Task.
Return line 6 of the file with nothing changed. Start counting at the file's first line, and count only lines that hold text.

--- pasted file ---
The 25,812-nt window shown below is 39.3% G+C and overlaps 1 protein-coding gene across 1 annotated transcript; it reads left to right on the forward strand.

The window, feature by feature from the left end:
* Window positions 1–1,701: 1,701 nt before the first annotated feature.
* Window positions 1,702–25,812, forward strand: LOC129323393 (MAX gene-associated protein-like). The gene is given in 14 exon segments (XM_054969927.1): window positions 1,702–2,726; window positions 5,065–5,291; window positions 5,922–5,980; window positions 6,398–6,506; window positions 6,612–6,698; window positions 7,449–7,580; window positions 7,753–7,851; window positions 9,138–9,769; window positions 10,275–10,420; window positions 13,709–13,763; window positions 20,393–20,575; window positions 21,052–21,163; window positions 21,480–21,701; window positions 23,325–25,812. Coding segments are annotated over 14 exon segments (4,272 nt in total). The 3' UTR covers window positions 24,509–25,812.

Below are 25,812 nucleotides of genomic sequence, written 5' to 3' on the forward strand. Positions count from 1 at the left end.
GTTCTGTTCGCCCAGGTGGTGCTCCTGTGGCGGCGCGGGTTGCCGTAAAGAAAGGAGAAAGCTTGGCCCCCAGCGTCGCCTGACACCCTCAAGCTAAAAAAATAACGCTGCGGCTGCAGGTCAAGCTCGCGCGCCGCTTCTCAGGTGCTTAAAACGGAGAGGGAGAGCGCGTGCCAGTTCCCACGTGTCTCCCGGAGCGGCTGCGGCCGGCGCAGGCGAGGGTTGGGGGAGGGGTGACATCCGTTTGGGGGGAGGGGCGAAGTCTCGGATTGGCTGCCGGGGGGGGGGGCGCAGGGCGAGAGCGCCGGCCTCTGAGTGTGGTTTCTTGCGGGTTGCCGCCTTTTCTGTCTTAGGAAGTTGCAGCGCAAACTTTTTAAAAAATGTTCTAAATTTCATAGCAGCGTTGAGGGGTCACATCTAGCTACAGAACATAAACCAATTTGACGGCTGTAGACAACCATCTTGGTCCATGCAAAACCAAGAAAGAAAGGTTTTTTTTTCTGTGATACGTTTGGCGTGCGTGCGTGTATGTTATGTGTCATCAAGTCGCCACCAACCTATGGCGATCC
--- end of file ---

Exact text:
GTTCTGTTCGCCCAGGTGGTGCTCCTGTGGCGGCGCGGGTTGCCGTAAAGAAAGGAGAAAGCTTGGCCCCCAGCGTCGCCTGACACCCTCAAGCTAAAAAAATAACGCTGCGGCTGCAGGTCAAGCTCGCGCGCCGCTTCTCAGGTGCTTAAAACGGAGAGGGAGAGCGCGTGCCAGTTCCCACGTGTCTCCCGGAGCGGCTGCGGCCGGCGCAGGCGAGGGTTGGGGGAGGGGTGACATCCGTTTGGGGGGAGGGGCGAAGTCTCGGATTGGCTGCCGGGGGGGGGGGCGCAGGGCGAGAGCGCCGGCCTCTGAGTGTGGTTTCTTGCGGGTTGCCGCCTTTTCTGTCTTAGGAAGTTGCAGCGCAAACTTTTTAAAAAATGTTCTAAATTTCATAGCAGCGTTGAGGGGTCACATCTAGCTACAGAACATAAACCAATTTGACGGCTGTAGACAACCATCTTGGTCCATGCAAAACCAAGAAAGAAAGGTTTTTTTTTCTGTGATACGTTTGGCGTGCGTGCGTGTATGTTATGTGTCATCAAGTCGCCACCAACCTATGGCGATCC